Isle of Man International 2017

23 September - 1 October 2017

May 29, 2017

Three enjoyable opens that get a variety of entries including strong grandmasters are Gibraltar, Reykjavik and Isle of Man. The participants for the third of these has just been announced:

1 GM So Wesley United States 2822 Subject to progress in World Cup
2 GM Caruana Fabiano United States 2817 Subject to progress in World Cup
3 GM Kramnik Vladimir Russia 2811 Subject to progress in World Cup
4 GM Vachier-Lagrave Maxime France 2803 Subject to progress in World Cup
5 GM Nakamura Hikaru United States 2793 Subject to progress in World Cup
6 GM Anand Viswanathan India 2786 Subject to progress in World Cup
7 GM Adams Michael England 2761 Subject to progress in World Cup
8 GM Eljanov Pavel Ukraine 2751 Subject to progress in World Cup
9 GM Gelfand Boris Israel 2724 Subject to progress in World Cup
10 GM Jobava Baadur Georgia 2712 Subject to progress in World Cup
11 GM Vallejo Pons Francisco Spain 2710 Subject to progress in World Cup
12 GM Naiditsch Arkadij Azerbaijan 2702
13 GM Rodshtein Maxim Israel 2701
14 GM Leko Peter Hungary 2699
15 GM Rapport Richard Hungary 2696
16 GM Shirov Alexei Latvia 2693
17 GM Howell David England 2684
18 GM Short Nigel D England 2683
19 GM Movsesian Sergei Armenia 2677
20 GM Jones Gawain C B England 2671
21 GM Vidit Santosh Gujrathi India 2670
22 GM Sargissian Gabriel Armenia 2666
23 GM Xiong Jeffery United States 2665 Subject to progress in World Cup
24 GM Fressinet Laurent France 2665 Subject to progress in World Cup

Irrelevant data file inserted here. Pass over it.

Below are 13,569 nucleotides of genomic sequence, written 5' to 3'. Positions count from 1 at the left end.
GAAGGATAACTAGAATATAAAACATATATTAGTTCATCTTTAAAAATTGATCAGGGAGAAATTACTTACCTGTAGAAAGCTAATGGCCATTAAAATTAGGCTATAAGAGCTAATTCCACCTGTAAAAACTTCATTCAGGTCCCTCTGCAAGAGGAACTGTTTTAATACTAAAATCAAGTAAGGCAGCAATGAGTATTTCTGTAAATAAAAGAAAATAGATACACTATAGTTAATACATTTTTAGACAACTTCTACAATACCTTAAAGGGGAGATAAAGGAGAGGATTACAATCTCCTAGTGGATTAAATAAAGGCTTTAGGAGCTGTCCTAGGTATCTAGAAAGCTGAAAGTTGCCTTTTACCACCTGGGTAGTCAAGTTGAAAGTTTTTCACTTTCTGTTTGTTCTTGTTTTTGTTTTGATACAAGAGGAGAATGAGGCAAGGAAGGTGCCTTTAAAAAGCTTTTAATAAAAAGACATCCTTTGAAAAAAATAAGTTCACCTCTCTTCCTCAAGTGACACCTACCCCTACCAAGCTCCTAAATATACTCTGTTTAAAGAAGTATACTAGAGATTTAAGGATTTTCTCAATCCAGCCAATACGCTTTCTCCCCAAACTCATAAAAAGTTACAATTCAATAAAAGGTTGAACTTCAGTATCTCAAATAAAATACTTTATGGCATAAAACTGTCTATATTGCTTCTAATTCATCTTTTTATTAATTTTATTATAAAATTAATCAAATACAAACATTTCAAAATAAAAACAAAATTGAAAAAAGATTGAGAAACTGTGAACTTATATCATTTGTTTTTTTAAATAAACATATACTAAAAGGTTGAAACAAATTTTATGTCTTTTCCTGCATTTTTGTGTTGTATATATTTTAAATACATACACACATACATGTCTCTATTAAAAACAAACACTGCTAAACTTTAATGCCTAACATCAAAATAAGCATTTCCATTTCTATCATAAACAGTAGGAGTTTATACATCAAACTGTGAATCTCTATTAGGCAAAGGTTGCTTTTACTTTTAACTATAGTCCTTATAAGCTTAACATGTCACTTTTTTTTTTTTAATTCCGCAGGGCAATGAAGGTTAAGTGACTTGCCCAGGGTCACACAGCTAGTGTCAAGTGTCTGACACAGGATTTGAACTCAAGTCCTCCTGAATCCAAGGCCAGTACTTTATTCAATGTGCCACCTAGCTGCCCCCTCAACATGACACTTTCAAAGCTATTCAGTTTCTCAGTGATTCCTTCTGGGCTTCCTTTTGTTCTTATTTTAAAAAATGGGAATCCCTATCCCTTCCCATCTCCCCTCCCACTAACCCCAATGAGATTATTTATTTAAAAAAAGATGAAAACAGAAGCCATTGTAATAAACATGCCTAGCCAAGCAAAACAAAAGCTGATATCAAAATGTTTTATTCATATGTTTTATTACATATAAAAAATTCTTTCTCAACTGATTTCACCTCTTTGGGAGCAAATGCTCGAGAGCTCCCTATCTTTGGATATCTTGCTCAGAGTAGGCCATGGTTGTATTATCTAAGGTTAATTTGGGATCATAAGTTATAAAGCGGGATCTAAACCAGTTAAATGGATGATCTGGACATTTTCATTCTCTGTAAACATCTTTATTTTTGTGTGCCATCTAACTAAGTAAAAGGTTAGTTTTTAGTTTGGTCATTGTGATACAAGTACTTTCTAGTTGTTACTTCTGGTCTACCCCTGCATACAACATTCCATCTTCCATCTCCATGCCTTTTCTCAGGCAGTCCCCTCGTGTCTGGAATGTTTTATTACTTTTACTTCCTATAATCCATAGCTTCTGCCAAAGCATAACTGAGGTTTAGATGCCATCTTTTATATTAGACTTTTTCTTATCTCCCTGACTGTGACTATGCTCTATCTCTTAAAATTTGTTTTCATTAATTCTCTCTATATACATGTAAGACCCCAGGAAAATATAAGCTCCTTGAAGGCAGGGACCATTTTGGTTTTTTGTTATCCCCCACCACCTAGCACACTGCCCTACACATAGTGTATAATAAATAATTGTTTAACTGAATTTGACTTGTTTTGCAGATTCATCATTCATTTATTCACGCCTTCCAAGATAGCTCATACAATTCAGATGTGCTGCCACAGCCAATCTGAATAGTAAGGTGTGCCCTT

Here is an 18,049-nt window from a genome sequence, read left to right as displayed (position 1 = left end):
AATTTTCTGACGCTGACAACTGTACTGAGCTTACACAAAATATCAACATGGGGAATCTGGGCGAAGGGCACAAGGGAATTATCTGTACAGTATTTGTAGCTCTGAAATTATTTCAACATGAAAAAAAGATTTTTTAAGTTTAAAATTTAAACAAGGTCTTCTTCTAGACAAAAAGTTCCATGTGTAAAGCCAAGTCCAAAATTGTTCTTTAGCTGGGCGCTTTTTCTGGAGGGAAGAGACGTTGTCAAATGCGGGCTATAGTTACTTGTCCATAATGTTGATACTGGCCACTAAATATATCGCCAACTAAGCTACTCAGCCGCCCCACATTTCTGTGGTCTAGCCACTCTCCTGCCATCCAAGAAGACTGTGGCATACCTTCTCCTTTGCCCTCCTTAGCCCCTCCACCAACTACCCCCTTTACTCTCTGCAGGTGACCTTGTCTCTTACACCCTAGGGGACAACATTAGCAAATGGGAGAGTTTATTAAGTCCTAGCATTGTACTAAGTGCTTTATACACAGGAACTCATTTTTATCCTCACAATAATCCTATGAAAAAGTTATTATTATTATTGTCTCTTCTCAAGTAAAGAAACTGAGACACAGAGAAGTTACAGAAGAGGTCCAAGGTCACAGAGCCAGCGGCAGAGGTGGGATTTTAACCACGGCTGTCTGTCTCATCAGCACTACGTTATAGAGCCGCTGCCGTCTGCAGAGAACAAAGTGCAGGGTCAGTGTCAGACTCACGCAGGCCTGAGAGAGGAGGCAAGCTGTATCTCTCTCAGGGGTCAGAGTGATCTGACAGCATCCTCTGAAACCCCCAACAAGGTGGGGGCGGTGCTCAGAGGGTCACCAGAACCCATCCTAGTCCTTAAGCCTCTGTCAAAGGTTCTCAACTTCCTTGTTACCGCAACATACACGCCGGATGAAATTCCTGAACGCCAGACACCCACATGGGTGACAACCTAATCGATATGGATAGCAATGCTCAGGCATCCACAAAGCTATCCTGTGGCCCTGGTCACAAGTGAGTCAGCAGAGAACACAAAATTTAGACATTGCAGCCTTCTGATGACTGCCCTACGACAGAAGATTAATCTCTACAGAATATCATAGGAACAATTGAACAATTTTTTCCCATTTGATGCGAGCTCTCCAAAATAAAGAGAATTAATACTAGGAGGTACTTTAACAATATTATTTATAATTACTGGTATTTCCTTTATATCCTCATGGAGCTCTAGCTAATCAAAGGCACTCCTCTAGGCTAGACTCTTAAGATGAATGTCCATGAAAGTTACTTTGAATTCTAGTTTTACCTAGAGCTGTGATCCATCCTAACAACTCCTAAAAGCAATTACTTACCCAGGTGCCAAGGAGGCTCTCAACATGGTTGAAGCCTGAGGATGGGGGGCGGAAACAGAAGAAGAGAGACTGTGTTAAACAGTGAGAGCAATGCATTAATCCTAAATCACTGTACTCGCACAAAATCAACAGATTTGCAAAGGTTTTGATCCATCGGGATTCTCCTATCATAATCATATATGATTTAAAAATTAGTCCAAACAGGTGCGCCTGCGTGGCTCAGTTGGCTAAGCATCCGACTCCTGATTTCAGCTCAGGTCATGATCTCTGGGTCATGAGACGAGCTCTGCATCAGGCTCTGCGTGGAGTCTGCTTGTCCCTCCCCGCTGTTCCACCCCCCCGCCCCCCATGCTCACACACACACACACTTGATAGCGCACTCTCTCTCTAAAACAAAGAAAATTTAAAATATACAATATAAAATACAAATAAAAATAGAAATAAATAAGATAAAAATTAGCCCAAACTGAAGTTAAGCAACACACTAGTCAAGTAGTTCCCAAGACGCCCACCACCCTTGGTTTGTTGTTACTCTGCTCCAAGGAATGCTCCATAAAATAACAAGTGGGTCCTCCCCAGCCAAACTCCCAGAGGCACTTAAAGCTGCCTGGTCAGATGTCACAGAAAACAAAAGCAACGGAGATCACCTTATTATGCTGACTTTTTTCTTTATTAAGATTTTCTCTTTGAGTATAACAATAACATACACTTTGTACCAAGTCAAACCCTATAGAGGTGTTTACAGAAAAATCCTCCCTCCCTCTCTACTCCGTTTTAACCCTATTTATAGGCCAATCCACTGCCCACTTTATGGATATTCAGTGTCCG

25 GM Riazantsev Alexander Russia 2661
26 GM Granda Zuniga Julio Peru 2658
27 GM Salem A.R. Saleh United Arab Emirates 2652
28 GM Hou Yifan China 2649 Subject to progress in World Cup
29 GM Grandelius Nils Sweden 2641
30 GM Sokolov Ivan Netherlands 2628
31 GM Sethuraman S.P. India 2624
32 GM Hovhannisyan Robert Armenia 2619
33 GM L'Ami Erwin Netherlands 2614
34 GM Hansen Eric Canada 2614
35 GM Bok Benjamin Netherlands 2605
36 GM Ju Wenjun China 2596
37 GM Bogner Sebastian Switzerland 2592
38 GM Aravindh Chithambaram VR. India 2588
39 GM Huschenbeth Niclas Germany 2588
40 GM Bindrich Falko Germany 2582
41 GM Lenderman Aleksandr United States 2578 Subject to progress in World Cup
42 GM Wagner Dennis Germany 2577
43 GM Deac Bogdan-Daniel Romania 2576
44 GM Timman Jan Netherlands 2576
45 GM Svane Rasmus Germany 2573
46 GM Guliyev Namig Azerbaijan 2569
47 GM Brunello Sabino Italy 2563
48 GM Donchenko Alexander Germany 2554
49 GM Sunilduth Lyna Narayanan India 2551
50 GM Mekhitarian Krikor Sevag Brazil 2544
51 GM Vishnu Prasanna V. India 2542
52 GM Harika Dronavalli India 2521
53 IM Lampert Jonas Germany 2511
54 GM Perelshteyn Eugene United States 2511
55 GM Zaragatski Ilja Germany 2505

The Canadians who will be there:

9 IM Hambleton Aman Canada 2434
10 GM Hansen Eric Canada 2614
11 IM Piasetski Leon Canada 2300
12 Purewal Sardul Canada 1943

John Saunders at the official site:

Super-GMs Heading for the Isle of Man